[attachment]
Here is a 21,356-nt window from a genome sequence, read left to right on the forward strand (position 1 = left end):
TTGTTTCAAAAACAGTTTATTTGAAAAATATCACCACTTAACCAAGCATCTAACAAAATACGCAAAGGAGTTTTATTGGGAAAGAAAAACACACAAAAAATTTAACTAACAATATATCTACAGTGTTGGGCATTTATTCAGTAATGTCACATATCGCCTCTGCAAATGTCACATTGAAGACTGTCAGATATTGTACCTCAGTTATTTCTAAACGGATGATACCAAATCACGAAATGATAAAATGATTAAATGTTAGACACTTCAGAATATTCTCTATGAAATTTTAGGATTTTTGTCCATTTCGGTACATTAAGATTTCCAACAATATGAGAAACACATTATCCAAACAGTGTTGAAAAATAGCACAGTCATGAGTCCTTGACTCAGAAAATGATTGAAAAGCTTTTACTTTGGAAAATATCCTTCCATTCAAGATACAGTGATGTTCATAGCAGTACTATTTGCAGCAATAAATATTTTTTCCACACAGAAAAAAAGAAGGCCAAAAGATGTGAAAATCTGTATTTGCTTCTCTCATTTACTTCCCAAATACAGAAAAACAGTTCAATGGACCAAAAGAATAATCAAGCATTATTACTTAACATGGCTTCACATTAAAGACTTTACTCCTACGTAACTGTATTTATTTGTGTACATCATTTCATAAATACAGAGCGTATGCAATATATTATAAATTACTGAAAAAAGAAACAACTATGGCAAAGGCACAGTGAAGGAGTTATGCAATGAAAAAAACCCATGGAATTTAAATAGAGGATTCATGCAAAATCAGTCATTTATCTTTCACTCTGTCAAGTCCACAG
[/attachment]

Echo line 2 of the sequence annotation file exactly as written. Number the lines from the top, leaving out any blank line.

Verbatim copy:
TTGTTTCAAAAACAGTTTATTTGAAAAATATCACCACTTAACCAAGCATCTAACAAAATACGCAAAGGAGTTTTATTGGGAAAGAAAAACACACAAAAAATTTAACTAACAATATATCTACAGTGTTGGGCATTTATTCAGTAATGTCACATATCGCCTCTGCAAATGTCACATTGAAGACTGTCAGATATTGTACCTCAGTTATTTCTAAACGGATGATACCAAATCACGAAATGATAAAATGATTAAATGTTAGACACTTCAGAATATTCTCTATGAAATTTTAGGATTTTTGTCCATTTCGGTACATTAAGATTTCCAACAATATGAGAAACACATTATCCAAACAGTGTTGAAAAATAGCACAGTCATGAGTCCTTGACTCAGAAAATGATTGAAAAGCTTTTACTTTGGAAAATATCCTTCCATTCAAGATACAGTGATGTTCATAGCAGTACTATTTGCAGCAATAAATATTTTTTCCACACAGAAAAAAAGAAGGCCAAAAGATGTGAAAATCTGTATTTGCTTCTCTCATTTACTTCCCAAATACAGAAAAACAGTTCAATGGACCAAAAGAATAATCAAGCATTATTACTTAACATGGCTTCACATTAAAGACTTTACTCCTACGTAACTGTATTTATTTGTGTACATCATTTCATAAATACAGAGCGTATGCAATATATTATAAATTACTGAAAAAAGAAACAACTATGGCAAAGGCACAGTGAAGGAGTTATGCAATGAAAAAAACCCATGGAATTTAAATAGAGGATTCATGCAAAATCAGTCATTTATCTTTCACTCTGTCAAGTCCACAG